doctorow — 2013-09-07T10:01:45-04:00 — #1
tualha — 2013-09-07T11:00:31-04:00 — #2
Pretty sad that it has to be couched in terms of protecting the sales of US corporations. Personal privacy? An all-seeing government that's been proven to misuse its powers? Nah, we don't care about that crap.
vallindsay2 — 2013-09-07T11:05:05-04:00 — #3
Amazing Obama has to be so wishy-washy and unsure about everything except in matters like these. Nice to see such legislation though. Too bad it won't be noted by the Masses and make them change their mind about current party politics...
rocketpj — 2013-09-07T11:25:33-04:00 — #4
Well, making it about corporations is an unfortunate necessity. Once the big corps realize their profits are seriously threatened (who would want an iPhone or an Android with a bug?) they might start putting money and support behind legislation like this.
If your elected representatives do nothing else, they certainly answer to the rich corps that fund their campaigns. Get them on board and you might have a campaign.
Of course, it means you have to resign yourself to the reality that you are trying to work within a corrupt oligarchy, but pretending otherwise at this point is mostly denial.
gmpierce001 — 2013-09-07T18:11:21-04:00 — #5
These days, the only way to bring either corporations or government under control is to convince them that another corporation wants to eat their liver.
Security software could be an opening wedge because the firms providing it have a lot of other interests. If communications security opens the door to selling bloated consulting services, it becomes a competitive service even if they actually have to offer an honest deal - just once.
dweller_below — 2013-09-07T18:31:20-04:00 — #6
Am I breaking the spirit of the forum if I express my views both here an on Slashdot? Here was my opinion on this legislation at Slashdot: First the Stick, THEN the carrot
I believe that this legislation is well intended, but probably ineffective. The NSA has shown themselves a master in creative interpretation of law. Any new law will be twisted to their purposes. Then there will be years of appeals in the courts.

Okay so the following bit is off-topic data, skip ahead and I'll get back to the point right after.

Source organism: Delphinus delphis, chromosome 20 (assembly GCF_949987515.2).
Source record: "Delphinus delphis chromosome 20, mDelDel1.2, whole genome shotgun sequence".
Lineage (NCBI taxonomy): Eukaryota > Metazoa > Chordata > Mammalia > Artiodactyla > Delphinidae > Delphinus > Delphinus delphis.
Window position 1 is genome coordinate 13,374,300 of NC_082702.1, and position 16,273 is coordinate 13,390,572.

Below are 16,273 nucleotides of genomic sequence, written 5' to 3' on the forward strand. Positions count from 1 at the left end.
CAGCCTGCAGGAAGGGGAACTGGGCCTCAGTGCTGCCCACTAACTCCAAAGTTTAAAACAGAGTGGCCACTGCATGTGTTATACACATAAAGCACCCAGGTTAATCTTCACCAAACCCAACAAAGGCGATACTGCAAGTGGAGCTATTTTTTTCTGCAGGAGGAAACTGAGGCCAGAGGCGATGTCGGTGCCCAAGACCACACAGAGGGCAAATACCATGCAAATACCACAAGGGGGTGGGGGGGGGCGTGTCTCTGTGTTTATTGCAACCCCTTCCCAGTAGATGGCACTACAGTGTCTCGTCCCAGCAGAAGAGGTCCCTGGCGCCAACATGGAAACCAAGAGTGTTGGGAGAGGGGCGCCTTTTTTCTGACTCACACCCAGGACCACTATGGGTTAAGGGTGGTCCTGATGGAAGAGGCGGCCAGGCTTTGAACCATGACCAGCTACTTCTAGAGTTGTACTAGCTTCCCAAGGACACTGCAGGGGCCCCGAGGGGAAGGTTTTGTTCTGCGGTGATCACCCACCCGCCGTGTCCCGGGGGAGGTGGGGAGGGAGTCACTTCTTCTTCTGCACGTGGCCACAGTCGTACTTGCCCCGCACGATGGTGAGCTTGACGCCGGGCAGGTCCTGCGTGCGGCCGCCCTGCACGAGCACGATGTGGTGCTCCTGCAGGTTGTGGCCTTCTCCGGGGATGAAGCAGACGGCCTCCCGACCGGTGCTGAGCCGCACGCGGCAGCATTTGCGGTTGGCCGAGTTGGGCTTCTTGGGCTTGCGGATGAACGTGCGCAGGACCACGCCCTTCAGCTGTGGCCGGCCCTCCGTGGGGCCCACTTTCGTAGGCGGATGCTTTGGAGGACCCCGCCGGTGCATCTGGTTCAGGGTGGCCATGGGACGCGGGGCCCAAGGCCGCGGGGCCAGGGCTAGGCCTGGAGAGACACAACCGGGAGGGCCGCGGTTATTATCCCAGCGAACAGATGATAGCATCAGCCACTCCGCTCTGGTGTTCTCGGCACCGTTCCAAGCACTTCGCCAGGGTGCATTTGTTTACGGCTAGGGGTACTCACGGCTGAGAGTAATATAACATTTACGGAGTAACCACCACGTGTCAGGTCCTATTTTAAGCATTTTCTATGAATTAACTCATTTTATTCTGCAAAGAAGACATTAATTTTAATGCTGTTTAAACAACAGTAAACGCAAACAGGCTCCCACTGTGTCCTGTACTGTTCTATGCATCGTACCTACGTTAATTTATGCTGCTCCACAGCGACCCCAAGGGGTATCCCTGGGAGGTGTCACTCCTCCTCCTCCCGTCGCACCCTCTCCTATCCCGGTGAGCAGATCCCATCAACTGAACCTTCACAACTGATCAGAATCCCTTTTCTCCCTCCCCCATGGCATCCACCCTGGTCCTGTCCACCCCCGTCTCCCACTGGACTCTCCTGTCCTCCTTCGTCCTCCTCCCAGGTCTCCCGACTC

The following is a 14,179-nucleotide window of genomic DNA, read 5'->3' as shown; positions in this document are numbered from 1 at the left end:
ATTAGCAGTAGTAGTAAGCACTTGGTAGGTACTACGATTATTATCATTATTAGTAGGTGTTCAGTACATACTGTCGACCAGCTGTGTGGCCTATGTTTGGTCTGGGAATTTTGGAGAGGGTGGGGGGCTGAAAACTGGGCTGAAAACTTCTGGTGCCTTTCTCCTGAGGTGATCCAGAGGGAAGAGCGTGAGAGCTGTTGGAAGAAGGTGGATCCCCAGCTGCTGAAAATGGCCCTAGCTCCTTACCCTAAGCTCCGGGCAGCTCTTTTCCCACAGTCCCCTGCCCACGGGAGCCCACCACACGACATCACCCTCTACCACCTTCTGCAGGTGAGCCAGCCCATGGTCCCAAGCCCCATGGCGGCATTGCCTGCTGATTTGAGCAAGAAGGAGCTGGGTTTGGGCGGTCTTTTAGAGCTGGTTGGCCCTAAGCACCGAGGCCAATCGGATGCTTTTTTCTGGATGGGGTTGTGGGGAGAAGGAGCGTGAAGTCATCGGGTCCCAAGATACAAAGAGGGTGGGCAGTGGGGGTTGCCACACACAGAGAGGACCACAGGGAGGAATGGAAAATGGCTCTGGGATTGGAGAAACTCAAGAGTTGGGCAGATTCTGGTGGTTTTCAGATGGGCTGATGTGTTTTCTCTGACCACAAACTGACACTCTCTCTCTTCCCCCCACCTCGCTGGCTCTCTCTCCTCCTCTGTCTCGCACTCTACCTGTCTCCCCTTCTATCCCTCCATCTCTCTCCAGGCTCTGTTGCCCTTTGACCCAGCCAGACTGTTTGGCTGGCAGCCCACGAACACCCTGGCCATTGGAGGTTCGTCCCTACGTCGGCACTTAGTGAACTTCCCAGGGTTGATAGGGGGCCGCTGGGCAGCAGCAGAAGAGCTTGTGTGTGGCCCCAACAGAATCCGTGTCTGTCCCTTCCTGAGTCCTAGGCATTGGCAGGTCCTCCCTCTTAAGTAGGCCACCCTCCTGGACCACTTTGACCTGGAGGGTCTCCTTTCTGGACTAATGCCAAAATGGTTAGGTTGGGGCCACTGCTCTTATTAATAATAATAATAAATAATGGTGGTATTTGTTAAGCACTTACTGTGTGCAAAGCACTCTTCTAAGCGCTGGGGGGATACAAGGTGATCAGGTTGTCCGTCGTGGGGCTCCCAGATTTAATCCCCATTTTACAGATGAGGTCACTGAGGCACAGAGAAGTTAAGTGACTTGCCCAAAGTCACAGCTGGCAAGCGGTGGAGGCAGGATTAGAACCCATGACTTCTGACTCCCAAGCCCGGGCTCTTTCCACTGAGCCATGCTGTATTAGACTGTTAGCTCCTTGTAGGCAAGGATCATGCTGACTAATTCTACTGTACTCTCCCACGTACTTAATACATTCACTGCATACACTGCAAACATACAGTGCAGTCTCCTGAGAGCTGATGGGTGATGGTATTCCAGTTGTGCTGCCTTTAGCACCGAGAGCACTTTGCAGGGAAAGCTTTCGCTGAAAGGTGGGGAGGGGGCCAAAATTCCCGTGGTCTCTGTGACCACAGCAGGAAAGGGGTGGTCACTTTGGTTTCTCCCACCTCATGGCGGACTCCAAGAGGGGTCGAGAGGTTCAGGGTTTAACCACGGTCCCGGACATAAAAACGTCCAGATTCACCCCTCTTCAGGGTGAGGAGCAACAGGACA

Congress has other, more effective tools at their disposal. Before they attempt new laws, they should immediately reassert Congress's most basic and irresistible power: The power to control the purse.
Congress's first act must be to slash the NSA's budget in half.
It is like working with a mule. First, you have to get their attention. As they slash their budget, they should explain that many of the NSA's actions have been dishonest. The NSA has created long term problems for the rest of the country. And the NSA has been spending it's budget in ways that Congress does not approve.
After Congress slashes the NSA's budget, it should then ask the NSA to give the complete Congress a full accounting of how they intend to spend their remaining budget. Give them a week.
If the NSA waffles, or insists on secrecy, or presents an incomplete accounting, then Congress should cut their remaining budget in half.
At no point should we worry about the NSA. It has tens of billions of budget. You can cut their budget in half several times and they will still be able to support their best analysts. Their hardware is cheaper and more powerful than ever before. Even after the cuts, they will be as effective as any time in the past few decades. But, the cuts will remove the NSA's ability to dominate entire industries. And they will not be able to use that support to justify their illegal and unethical acts. And that is a good thing.
Above all, Congress should not be deterred by the Executive branch. Controlling budget is Congress's natural, constitutionally mandated role. Congress has been shirking their duties lately. The Black Budget has been a shameful abrogation of it's responsibilities. Controlling the budget of the executive branch is Congress's job.
It may take several rounds of budget cuts, but eventually the NSA will come back in line. Then we can use law to guide them.
wrecksdart — 2013-09-07T23:37:45-04:00 — #7